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Charity Winged mercy


International charity Global Flying Hospitals picks Macau as its base in East Asia


BY SARA SILVA MOREIRA


M


acau has been put on the map for international non-governmental organisations with Global Fly- ing Hospitals making the territory its administra-


tive base in East Asia. Global Flying Hospitals, a charity that converts aeroplanes


into  ying hospitals that bring medical training and medical care to needy areas of the globe, has chosen Macau for both its East Asian hub and its point of access to mainland China. “Macau is a geographic bull’s-eye for the charity. It allows


us to be a part of Asia, without the higher costs of Hong Kong and provides an open door to China. It also allows for easy access to all Asian countries, namely India and Japan,” says Neill Newton, the Australian founder and chairman of Global Flying Hospitals. Mr Newton says Macau’s “fast-growing image, clear legal


pathway, impressive growth and superb vitality” are other rea- sons for the choice. “We have had no dif culties in establishing in Macau. In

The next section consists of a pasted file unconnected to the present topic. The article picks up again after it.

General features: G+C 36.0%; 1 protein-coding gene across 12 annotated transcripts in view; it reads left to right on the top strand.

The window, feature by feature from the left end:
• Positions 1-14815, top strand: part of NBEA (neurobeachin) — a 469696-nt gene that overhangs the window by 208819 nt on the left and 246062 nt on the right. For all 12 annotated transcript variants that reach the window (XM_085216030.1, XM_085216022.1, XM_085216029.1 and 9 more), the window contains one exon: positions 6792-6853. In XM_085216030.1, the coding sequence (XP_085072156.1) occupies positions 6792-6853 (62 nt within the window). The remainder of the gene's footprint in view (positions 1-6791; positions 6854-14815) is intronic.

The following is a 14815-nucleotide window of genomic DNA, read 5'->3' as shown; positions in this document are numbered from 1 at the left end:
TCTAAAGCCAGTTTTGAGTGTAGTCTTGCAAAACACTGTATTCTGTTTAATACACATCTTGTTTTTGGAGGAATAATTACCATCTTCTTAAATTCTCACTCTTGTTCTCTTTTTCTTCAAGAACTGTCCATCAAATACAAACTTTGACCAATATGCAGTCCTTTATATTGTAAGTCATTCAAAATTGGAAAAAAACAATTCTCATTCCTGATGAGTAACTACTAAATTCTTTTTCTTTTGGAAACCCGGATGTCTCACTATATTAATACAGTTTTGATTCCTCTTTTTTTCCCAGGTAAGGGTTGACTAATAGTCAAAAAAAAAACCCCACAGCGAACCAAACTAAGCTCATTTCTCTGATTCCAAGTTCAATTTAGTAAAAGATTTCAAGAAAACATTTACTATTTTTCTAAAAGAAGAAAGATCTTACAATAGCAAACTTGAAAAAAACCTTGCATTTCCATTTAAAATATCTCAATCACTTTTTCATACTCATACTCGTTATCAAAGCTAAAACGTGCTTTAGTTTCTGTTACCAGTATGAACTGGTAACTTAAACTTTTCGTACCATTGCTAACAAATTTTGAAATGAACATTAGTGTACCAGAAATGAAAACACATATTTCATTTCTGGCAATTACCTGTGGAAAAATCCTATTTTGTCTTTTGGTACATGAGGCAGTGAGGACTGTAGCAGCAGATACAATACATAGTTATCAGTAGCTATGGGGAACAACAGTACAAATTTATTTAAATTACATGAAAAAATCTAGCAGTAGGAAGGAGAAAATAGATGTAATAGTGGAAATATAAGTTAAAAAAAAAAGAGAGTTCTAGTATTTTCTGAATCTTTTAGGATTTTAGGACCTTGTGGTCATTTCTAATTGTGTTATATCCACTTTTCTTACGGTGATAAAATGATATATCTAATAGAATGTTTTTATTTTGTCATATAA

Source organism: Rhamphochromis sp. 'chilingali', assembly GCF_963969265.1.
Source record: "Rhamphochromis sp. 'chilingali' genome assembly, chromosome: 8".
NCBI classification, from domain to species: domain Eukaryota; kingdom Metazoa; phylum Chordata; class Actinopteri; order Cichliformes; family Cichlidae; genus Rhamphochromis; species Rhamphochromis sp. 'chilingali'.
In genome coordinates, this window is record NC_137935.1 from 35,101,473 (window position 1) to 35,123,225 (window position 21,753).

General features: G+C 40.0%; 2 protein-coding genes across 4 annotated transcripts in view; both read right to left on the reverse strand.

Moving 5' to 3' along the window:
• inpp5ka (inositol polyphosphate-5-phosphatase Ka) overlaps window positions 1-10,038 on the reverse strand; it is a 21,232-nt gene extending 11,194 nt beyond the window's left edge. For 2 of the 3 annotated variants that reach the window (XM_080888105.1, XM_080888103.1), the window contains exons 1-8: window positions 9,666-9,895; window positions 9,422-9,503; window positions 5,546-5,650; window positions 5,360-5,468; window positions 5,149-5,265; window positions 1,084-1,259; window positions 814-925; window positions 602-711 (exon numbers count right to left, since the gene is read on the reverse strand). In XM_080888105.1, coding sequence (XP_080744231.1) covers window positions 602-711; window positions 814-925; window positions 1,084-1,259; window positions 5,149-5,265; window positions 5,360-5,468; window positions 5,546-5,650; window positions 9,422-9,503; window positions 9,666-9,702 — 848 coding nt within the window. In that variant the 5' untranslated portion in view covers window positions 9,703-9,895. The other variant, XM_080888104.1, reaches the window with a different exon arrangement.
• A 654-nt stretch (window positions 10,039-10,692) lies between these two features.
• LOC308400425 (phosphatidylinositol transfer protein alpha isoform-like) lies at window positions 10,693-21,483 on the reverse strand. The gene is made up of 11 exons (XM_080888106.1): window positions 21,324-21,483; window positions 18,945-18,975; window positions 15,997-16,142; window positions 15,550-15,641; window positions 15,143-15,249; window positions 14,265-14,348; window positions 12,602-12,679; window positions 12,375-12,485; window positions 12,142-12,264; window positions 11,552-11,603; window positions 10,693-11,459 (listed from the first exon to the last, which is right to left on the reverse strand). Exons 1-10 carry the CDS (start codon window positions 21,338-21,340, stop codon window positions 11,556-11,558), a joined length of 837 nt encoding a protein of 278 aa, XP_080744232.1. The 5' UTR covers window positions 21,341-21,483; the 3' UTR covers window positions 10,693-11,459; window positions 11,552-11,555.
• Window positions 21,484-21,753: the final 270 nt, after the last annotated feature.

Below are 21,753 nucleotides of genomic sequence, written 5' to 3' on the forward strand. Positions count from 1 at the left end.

fact, the government was ef cient and welcoming,” he says. The organisation, incorporated in Macau in late 2009,


JULY 2011


shares of ce space with a law  rm which is representing it pro bono. The charity aims to start  ying out of Macau early next year. The airport will play an important role as a stopover for refuelling and restocking aircraft on missions. Global Flying Hospitals hopes to get the airport’s coop-


eration to allow its aircraft to land and park free of charge. The airport’s size and its limited space will prevent the char- ity’s wide-bodied aircraft from using it and negotiations have begun with mainland authorities to discuss allowing parking in nearby airports, such as Zhuhai. Mr Newton says Global Flying Hospitals is also looking


for companies that can supply modular  eld clinics, sanitation, water puri cation and solar power systems for emergency ac- commodation. “With the plethora of natural disasters, this is now a must, to be loaded and landed within 24 hours,” he says.


Quid pro quo Finding sponsors and volunteers are the priorities. The organisation still lacks adequate warehousing in Macau for medical and humanitarian supplies, but it hopes to


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